This three- (3) credit-hour
upper-division online course provides an introductory exploration of
classical and comparative mythology and an examination of the role of
myth in society, the relation of myth to other disciplines, and the
relationship between myth and Christianity.
This course begins with definitions of mythology and an introduction to some theories of interpreting myth. We will examine the hero monomyth and its manifestations, and its connections to other dominant archetypes such as the trickster. Your
paper on a cultural hero(ine) explores the cultural functions of the
hero and provides background for considering the hero archetype
comparatively across multiple cultures.
We will then broaden our study to other dominant archetypes in world mythologies and and exploring theories that explain the origin of archetypes, giving you an exposure to comparative mythology with a focus on creation/destruction myths from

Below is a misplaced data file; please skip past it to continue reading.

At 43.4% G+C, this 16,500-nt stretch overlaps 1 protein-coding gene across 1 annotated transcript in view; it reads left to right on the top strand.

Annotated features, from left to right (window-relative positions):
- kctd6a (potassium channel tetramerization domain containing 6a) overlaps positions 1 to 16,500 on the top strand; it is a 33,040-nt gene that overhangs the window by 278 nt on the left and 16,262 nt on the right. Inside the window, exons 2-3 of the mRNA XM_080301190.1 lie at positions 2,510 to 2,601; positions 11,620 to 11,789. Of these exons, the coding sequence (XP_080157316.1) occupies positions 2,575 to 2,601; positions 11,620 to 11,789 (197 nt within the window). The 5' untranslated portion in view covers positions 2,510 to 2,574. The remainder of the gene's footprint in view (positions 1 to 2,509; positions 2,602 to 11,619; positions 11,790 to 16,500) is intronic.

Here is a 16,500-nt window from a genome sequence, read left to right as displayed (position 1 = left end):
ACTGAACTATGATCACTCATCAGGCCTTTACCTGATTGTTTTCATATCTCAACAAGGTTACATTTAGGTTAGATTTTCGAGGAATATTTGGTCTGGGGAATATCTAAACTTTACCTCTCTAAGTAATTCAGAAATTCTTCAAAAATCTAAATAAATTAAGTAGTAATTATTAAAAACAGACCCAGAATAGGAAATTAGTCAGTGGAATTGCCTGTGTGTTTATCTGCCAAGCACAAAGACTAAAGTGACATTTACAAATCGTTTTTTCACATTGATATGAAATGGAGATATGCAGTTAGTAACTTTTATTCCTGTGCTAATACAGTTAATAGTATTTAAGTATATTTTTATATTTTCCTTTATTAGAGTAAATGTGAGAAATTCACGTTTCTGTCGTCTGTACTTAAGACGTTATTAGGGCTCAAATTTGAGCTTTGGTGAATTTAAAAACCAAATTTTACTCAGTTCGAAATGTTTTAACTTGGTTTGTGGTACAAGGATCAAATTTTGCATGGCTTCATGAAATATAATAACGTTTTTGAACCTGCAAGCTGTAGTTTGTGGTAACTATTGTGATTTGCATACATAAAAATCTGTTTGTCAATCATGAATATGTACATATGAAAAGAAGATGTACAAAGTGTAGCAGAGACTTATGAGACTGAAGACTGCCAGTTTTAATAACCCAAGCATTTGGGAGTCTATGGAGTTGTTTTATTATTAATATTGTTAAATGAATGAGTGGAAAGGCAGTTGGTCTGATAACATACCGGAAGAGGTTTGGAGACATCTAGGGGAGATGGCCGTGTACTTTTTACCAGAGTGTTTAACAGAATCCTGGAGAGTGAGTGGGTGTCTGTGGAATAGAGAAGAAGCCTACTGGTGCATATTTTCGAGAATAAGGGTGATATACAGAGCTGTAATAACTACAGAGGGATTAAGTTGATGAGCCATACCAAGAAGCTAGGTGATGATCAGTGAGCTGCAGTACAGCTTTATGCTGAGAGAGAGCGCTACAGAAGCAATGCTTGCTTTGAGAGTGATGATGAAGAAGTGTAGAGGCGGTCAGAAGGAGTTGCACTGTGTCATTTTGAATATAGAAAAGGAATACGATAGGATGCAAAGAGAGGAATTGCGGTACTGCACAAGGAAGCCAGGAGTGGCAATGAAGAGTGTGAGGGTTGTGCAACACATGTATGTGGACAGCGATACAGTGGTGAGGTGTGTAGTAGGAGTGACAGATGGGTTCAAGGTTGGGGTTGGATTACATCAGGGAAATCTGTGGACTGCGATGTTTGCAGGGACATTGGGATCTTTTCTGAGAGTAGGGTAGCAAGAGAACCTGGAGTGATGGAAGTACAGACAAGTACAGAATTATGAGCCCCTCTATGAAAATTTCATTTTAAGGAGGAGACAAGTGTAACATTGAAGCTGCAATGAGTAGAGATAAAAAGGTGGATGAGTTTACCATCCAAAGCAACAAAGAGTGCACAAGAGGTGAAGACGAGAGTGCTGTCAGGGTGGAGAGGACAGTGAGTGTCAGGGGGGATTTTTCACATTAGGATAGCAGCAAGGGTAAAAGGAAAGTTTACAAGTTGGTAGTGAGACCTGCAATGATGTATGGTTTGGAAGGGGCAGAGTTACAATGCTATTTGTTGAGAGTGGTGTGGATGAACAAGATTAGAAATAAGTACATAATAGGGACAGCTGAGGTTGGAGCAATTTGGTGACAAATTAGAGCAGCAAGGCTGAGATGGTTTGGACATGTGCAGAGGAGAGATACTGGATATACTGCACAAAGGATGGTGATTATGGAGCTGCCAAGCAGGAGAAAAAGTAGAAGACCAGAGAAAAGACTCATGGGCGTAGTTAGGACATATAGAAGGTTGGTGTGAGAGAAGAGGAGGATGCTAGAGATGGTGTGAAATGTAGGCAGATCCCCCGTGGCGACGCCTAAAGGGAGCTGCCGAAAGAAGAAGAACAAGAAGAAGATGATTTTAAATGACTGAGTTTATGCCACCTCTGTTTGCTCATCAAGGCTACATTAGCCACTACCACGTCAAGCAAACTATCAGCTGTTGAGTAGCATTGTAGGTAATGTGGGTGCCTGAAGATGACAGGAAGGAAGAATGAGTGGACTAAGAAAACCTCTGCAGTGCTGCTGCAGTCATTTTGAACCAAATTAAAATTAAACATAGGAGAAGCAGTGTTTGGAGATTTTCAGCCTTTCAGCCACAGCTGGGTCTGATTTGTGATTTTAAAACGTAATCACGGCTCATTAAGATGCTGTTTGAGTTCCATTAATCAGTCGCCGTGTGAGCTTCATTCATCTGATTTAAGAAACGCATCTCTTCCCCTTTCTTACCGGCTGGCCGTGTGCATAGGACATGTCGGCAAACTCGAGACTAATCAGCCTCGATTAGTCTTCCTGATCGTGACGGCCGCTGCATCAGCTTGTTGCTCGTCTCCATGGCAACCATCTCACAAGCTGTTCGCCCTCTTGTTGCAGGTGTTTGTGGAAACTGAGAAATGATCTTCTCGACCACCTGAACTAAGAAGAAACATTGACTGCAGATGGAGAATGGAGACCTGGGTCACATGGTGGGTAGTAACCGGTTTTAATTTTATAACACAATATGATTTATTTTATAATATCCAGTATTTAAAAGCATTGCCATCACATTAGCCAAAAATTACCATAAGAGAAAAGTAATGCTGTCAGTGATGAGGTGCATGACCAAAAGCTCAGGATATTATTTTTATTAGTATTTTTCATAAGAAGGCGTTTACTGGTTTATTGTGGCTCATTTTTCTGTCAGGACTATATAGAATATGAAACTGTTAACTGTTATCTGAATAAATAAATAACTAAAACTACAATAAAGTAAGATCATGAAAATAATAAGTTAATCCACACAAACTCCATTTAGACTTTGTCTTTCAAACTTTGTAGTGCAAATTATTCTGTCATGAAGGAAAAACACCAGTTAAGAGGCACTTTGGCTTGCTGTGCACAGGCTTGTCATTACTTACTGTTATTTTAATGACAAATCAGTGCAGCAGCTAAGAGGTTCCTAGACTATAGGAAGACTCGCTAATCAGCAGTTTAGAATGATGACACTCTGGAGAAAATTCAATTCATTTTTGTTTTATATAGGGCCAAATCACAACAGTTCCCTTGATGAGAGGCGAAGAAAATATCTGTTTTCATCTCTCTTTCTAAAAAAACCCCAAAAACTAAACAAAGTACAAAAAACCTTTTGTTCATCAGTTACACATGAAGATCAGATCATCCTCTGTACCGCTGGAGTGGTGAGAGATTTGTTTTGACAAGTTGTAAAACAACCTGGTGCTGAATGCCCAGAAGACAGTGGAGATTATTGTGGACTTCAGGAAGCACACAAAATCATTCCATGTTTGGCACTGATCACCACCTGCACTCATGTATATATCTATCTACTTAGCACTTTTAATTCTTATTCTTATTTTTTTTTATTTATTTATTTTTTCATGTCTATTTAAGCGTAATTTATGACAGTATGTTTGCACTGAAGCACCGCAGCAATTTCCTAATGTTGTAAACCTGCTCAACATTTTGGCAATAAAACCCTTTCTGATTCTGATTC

around the world. Your project on an archetype will explore the
reinterpretations of archetypes in dominant symbol systems such as art
The course then moves on to focus on classical mythology, particularly on major figures from the classical pantheon and
how they functioned in its society and culture. We will also consider
the appropriation and reinterpretation of classical myth by considering Roman uses of Greek myth. Your paper on a particular classical god or goddess will illuminate the functions of these figures in Greek and Roman cultures
The course then focuses on the legend of Troy and its Western heritage.
In our discussion of the Trojan War we will revisit the roles of the
various gods and goddesses from the classical pantheon and examine their relationships with human beings, considering Troy's famous spinoff stories
such as that of Odysseus and Aeneas. Your project on the Troy legend
will suggest the continuing impact of classical mythology on Western and
Next, we will consider the relationships between myth, ritual and religion, particularly the syncretic approach of the early Christian church to the pagan context in which it emerged, the experiential nature of the mystery religions, and Christian mythmaking by the Inklings. You will reprise major course themes this week through a film analysis related to one of our course topics.